Rosey’s eyes are half closed and the sparkling green which normally twinkles at me looks a little hazel as she begins to doze off, occasionally catching herself and awakening. She reminds me of a person napping in an easy chair on a slow and sleepy Sunday afternoon.
Her yellow-white feet are curled around her small roosting bar. It’s the only place she can really rest and get a little space from her six housemates. The roos have been relentless in their crowing and the smaller birds have been jumping and flying seemingly startled at every small noise. As they grow, they grow more curious and the daily outings to the garden have made them happy and hyper. Rosey enjoys the outings as well but is more cautious by nature. It takes something out of her worrying about the possibility of predatory birds and of course the dogs next door who glare through the cracks of her wooden fence.
She comes by wariness naturally. Some eight thousand years ago when the first Red Junglefowl were captured in the hills of China and eventually bred into the modern chicken they never could have guessed how their ancestors would have fared. They were fast little birds who lived in small, highly social groups and could get pretty aggressive with a predator. That’s been bred out of the Junglefowl’s modern ancestors so they’d be easier to farm. But Rosey still has some of her ancestral wisdom and her loving nature is mixed with a wise skepticism. I’m fine with this because I love her and that means taking her how she comes to me.
Rosey and I have a routine now. I go in and sit on the floor next to the aviary and focus on my breath. As I slow down, as my mind begins to empty, I see Rosey doing the same. Anyone who has meditated in a group or with another person knows the power of that mutual process. When I first started this some six years ago I could not have imagined a chicken meditation partner, but then imagination often pales in comparison to what real life can bring you, doesn’t it?
I also could not have imagined having a four year old grand daughter at that time who would have brought me the chickens and this little room dressed in owls where her little bed and book shelf also reside. There is something about Kyra and her chickens which makes me both love life and fear it, fight for a better world and sometimes curl up in a ball and cry for the world as it is on a collision course with a cruel destiny for lack of one simple thing: compassion.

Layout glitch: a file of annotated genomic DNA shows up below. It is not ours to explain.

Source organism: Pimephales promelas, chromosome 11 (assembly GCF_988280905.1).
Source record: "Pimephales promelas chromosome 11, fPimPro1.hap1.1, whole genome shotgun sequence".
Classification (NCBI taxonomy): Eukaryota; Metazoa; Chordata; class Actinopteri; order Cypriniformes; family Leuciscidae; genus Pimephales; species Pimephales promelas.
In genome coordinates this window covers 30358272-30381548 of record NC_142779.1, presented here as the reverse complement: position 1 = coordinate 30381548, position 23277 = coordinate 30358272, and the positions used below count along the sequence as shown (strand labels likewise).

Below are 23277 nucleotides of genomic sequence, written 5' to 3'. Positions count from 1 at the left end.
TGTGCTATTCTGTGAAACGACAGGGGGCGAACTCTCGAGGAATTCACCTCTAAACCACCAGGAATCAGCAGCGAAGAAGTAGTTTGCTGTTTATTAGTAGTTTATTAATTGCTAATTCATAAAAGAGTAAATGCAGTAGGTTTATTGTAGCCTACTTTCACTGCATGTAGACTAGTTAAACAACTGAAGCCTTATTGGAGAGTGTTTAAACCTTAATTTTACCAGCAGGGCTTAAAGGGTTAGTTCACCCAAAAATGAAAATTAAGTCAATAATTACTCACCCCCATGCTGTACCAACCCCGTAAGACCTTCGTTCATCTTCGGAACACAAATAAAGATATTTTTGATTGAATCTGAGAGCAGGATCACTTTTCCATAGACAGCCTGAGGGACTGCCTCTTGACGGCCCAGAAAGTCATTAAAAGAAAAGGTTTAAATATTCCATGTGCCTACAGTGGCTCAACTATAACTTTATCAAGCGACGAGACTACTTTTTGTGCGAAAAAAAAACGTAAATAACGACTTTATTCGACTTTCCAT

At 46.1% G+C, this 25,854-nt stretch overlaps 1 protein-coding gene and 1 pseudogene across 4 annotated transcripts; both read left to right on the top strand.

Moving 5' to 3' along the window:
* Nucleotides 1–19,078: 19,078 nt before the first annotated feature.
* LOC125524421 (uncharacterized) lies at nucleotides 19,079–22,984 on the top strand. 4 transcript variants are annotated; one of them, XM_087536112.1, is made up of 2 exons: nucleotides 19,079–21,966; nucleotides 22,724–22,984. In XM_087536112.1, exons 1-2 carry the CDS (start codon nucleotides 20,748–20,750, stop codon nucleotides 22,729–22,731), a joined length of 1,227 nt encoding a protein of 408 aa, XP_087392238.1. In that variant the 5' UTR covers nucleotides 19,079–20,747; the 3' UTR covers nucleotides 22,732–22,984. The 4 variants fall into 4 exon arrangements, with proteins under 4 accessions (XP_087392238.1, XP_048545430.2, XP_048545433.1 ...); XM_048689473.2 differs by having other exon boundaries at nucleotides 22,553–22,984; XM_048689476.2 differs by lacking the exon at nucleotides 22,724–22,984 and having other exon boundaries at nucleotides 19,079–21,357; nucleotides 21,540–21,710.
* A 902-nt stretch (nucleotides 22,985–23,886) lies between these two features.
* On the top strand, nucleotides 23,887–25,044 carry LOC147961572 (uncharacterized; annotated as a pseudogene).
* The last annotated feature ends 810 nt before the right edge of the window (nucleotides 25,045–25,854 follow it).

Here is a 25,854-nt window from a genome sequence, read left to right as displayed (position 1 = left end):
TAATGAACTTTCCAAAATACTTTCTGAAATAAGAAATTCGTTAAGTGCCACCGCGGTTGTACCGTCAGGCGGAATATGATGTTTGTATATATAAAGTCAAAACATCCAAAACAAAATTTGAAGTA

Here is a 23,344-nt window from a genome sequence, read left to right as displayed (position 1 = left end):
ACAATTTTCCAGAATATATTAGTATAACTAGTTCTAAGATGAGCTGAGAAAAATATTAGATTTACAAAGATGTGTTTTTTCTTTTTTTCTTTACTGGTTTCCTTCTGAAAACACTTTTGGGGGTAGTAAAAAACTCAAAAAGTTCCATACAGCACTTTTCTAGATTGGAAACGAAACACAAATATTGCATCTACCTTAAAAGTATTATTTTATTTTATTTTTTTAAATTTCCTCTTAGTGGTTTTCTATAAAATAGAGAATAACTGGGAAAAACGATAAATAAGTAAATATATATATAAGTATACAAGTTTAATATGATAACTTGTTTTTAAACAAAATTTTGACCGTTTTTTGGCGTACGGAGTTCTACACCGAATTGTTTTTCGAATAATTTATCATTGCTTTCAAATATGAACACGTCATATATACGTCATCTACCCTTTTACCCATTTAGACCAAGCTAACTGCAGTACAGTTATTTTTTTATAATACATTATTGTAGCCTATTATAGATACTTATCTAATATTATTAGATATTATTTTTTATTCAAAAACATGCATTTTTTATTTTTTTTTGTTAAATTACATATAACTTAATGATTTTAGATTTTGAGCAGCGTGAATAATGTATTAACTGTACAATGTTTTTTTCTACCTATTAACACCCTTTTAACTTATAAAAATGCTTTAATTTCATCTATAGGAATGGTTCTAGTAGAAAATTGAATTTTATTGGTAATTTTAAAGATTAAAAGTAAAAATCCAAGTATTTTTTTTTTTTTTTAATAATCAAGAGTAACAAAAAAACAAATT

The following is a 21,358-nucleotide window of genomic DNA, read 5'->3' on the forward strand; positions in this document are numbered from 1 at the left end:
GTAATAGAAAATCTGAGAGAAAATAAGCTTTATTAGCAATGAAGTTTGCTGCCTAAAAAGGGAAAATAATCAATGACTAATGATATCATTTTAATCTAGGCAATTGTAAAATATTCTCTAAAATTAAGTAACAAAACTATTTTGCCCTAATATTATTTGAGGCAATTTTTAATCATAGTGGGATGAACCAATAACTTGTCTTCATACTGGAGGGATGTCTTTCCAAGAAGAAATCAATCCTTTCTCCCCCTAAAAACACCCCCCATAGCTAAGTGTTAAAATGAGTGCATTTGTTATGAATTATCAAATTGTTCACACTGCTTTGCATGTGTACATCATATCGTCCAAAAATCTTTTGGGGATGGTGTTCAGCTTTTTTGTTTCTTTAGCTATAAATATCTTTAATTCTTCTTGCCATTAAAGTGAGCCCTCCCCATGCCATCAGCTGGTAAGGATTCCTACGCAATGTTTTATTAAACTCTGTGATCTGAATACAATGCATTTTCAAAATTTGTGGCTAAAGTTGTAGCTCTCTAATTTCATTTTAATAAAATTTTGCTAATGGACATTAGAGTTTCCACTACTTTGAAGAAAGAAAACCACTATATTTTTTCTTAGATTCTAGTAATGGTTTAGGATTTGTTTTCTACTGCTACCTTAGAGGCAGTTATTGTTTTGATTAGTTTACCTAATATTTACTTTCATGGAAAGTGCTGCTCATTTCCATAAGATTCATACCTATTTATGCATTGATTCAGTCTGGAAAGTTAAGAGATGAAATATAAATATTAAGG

Because Kyra loves chickens and the bugs they eat, the ground they walk on, the worms under that ground and even the hawks over head with equanimity she is better equipped to also love the people on that same planet who sometimes hurt everything else she loves. It is an extraordinary balancing act to keep all that together and remain with love as the driving force. It is hard for the wisest and most experienced of humanity, never mind the task as a little one. But without that balance in all of our future leaders who will be left to clean up the mess they’ve inherited? I think this sometimes as I try to clear my mind next to Rosey and slip out of judgment and into the mindfulness which meditation and blankness bring.
Opening my eyes and bowing toward Rosey and the gang I am reminded that the best of all of us can be found in stepping back. The Tao Te Ching cautions; “Do not try to change the world, it is perfect as it is.” In my world there lives seven chickens who are beloved, one who is wary and a child who loves all. That is the best of what can be on this day-the reality of what a dollop of compassion can do.
Rosey is now sound asleep as her feathers rustle gently with her breath. The stars are bright, the night is warm and we are here alive and in love. This is our work, and today it is done and done well.